2020 is shaping up to be a huge – and disruptive – year for manufacturing. Adoption of Industry 4.0 style systems, and the digital ecosystems which go along with them, is proceeding apace. The benefits of a digitally-focused workflow are becoming too clear to be safely ignored, and this is causing a rush towards digital transformation across the sector.
How is this going to impact the industry? Which trends are likely to be major disruptors in the years ahead? Based on our work within manufacturers, we see a number of important factors.
1. Increasing diversification
Companies in the 21st Century are learning lessons from the old adage about not keeping all your eggs in one basket. Because the market can be unpredictable, and disruptive new technology can emerge at almost any time, it’s rarely a good idea for a company to be locked into one single product or market. The trend is increasingly towards having more diverse product and service portfolios, as a hedge against disruption.
Even if one area of business comes under fire, they’ll have other options to fall back on. Those who do not diversify are risking huge loss, if the winds of change blow the wrong way.
2. Partnerships can be as good as M&A
Diversification doesn’t necessarily mean mergers and acquisitions. According to industry watchers at Deloitte, M&A volume is actually down by about 1/3 year-over-year between 2018 and 2019. When M&A is performed, it’s smart and strategic rather than a buying spree.
That’s because, increasingly, partnerships work just as well. As part of the push towards ecosystem-based business models, companies are more willing to talk in terms of quid-pro-quo relationships between relatively equal partners. Sharing technology, sales, and other resources can ultimately be a win-win proposition for everyone involved.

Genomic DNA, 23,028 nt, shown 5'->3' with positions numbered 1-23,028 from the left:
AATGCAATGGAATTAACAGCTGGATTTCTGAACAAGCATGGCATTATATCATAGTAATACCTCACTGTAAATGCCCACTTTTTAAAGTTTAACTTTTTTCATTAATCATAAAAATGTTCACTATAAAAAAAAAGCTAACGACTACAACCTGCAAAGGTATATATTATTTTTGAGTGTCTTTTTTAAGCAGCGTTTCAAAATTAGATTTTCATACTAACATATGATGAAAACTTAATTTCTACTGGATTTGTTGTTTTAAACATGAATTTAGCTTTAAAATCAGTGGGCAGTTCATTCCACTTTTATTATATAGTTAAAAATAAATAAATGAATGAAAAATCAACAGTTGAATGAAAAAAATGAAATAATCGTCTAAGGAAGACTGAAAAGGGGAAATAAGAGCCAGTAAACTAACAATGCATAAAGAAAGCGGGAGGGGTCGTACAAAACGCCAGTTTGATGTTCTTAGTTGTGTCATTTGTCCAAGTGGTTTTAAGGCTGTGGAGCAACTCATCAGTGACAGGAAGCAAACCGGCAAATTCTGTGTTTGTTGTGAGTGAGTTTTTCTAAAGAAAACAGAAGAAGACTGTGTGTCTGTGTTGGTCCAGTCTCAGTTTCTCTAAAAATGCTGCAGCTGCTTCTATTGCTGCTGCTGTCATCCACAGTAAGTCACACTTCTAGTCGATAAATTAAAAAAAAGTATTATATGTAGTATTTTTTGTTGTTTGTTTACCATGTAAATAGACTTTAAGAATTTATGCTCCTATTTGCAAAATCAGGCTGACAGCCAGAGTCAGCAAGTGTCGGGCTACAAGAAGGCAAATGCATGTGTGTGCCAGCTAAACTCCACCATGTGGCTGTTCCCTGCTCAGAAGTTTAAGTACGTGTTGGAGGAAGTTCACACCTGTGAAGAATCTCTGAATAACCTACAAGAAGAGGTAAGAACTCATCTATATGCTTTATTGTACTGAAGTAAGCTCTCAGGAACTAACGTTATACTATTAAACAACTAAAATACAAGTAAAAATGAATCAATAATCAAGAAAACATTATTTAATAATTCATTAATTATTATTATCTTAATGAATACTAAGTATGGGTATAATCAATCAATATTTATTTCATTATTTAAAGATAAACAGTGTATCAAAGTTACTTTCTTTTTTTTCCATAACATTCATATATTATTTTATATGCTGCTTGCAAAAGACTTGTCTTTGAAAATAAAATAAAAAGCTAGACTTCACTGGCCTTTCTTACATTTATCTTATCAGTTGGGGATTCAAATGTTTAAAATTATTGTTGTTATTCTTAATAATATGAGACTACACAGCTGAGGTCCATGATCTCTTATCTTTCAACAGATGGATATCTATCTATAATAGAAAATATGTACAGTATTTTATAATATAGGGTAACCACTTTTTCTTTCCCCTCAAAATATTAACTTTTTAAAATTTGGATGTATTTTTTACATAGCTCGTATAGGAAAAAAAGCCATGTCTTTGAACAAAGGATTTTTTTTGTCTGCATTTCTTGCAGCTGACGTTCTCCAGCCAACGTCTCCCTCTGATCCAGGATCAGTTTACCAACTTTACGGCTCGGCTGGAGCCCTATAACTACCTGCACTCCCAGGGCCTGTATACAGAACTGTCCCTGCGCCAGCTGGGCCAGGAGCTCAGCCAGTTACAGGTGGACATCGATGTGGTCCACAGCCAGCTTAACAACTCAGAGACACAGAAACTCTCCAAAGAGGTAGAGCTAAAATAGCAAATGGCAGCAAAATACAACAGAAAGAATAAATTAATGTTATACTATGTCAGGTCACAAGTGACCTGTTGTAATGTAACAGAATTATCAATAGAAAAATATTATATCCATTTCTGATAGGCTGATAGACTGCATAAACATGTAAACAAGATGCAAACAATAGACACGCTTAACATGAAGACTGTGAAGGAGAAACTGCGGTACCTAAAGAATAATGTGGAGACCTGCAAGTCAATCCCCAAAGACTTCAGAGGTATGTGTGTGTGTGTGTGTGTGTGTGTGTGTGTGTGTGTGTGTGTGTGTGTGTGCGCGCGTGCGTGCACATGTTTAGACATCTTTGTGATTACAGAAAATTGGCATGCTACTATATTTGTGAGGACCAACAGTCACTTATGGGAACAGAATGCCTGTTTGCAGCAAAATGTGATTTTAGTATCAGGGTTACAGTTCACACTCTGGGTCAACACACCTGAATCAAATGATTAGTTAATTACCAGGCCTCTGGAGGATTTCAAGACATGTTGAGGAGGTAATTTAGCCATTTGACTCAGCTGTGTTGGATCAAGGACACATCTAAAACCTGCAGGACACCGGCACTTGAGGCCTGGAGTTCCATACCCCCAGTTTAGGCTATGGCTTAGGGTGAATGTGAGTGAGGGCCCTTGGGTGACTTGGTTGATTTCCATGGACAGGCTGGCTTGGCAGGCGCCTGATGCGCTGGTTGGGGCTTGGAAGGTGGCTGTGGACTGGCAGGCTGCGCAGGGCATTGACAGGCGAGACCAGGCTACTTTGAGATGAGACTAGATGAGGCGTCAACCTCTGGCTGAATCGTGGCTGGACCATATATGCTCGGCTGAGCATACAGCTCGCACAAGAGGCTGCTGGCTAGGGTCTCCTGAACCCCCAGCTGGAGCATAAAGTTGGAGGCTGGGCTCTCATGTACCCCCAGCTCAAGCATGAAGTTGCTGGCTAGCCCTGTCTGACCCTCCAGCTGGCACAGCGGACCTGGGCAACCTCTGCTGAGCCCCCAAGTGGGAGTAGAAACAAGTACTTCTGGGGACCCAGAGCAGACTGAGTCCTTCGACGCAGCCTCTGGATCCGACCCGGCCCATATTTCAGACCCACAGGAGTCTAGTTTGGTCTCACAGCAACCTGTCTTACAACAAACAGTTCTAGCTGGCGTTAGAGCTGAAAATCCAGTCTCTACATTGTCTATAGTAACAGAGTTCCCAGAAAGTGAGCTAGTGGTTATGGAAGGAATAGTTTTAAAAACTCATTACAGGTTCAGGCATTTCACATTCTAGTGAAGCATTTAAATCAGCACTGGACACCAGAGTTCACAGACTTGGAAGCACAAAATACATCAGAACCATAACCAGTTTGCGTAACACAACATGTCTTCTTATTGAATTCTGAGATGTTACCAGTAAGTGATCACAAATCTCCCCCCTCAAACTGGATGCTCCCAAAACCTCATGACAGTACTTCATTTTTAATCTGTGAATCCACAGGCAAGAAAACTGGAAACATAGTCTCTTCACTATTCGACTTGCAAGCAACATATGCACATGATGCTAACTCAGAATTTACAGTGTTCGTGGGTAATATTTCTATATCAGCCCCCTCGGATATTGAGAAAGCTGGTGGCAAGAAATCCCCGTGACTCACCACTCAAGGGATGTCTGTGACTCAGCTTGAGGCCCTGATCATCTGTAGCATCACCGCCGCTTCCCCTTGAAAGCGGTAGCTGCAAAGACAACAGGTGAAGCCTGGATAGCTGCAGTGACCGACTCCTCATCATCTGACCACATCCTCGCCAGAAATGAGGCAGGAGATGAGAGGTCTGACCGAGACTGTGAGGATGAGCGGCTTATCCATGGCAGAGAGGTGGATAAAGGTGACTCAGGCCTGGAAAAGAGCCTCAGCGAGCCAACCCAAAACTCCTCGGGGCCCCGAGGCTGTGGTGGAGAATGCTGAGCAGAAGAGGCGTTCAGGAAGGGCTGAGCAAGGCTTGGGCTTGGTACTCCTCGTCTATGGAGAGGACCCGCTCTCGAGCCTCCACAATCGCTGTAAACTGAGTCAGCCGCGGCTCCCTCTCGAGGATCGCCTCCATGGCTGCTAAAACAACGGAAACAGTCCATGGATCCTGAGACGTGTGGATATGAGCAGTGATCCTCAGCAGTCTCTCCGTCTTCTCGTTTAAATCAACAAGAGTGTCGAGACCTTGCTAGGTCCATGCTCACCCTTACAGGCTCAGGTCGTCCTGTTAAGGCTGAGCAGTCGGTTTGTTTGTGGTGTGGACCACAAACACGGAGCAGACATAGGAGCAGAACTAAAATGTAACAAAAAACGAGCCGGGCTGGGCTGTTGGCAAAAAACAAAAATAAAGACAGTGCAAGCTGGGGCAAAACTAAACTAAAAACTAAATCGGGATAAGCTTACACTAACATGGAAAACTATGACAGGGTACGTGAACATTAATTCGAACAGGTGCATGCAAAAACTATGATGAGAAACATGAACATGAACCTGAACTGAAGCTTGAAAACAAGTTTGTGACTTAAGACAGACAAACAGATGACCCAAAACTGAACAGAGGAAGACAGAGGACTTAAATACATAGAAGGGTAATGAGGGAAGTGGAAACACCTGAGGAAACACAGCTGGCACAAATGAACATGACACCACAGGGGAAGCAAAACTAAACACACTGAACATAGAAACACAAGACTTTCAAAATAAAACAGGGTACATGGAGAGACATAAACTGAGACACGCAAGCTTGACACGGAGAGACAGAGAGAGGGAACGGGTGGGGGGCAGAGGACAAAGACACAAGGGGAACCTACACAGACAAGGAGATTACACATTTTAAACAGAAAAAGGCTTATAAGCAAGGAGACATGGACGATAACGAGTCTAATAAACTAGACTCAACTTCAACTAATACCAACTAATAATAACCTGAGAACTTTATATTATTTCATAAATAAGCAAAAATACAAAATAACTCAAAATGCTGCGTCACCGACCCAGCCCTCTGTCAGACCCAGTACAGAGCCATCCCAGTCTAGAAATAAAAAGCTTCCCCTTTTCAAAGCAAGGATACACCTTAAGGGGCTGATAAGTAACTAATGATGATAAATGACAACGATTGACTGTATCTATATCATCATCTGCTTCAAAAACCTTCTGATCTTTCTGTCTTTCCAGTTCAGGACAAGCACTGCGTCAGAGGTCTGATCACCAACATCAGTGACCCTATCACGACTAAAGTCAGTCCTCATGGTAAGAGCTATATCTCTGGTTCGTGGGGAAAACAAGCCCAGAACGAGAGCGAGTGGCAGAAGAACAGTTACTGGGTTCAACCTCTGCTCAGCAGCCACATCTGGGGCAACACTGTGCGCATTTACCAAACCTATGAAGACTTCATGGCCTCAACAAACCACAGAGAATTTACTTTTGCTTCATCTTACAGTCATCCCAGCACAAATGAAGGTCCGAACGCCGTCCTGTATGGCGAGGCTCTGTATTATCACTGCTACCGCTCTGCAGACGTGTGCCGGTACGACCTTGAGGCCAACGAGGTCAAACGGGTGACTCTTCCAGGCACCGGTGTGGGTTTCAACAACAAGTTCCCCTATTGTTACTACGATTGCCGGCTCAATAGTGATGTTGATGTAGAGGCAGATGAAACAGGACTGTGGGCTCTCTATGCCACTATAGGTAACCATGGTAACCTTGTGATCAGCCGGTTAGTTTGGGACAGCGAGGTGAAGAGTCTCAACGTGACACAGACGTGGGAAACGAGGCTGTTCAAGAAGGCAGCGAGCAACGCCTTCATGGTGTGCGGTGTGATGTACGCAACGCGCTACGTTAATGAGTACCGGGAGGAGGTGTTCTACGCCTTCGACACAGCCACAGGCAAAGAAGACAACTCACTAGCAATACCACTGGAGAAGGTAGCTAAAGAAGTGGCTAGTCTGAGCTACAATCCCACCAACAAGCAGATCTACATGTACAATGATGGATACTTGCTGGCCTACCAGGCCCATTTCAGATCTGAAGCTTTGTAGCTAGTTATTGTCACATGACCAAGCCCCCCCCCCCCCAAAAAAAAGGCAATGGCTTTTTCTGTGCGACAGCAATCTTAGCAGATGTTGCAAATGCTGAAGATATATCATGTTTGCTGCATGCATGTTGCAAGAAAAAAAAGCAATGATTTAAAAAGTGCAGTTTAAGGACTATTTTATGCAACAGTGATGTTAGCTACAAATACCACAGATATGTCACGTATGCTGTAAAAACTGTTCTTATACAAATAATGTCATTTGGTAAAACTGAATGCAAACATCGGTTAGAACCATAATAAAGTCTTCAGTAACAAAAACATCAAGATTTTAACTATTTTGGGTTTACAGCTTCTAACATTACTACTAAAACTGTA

3. More moves towards renewables
The “green” movement is making deep inroads into the industrial sector, with large entities looking to wean themselves off of non-renewable energy sources such as fossil fuels. While completely changing over energy sources is a huge long-term commitment, surveys show nearly 2/3 of industrial operations committing to substantially reduce their reliance on non-renewable energy over the course of the next five years.
Increasingly, green energy sources are as cheap – or cheaper – than fossil fuels, and with more predictable costs as well. Combine that with the big PR boost from ‘going green’ and it’s a very attractive proposition all around.
4. Increased use of smart systems
It’s easy to think of “Industry 4.0” initiatives as being something that only happens in the factory, such as adding smarter gauges to monitor equipment. However, industry is finding that this is only the beginning. We’re seeing businesses increasingly investigating the potential for heuristic machine learning to give them greater insights into their own business, as well as greatly enhancing the predictive side of business planning. It’s now possible to anticipate shifts in demand, supply line capacity, and more, with greater accuracy than ever before – with the right investments into computer systems capable of these predictions.
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To learn more about how FUSE can aid your own digital transformation, just contact us!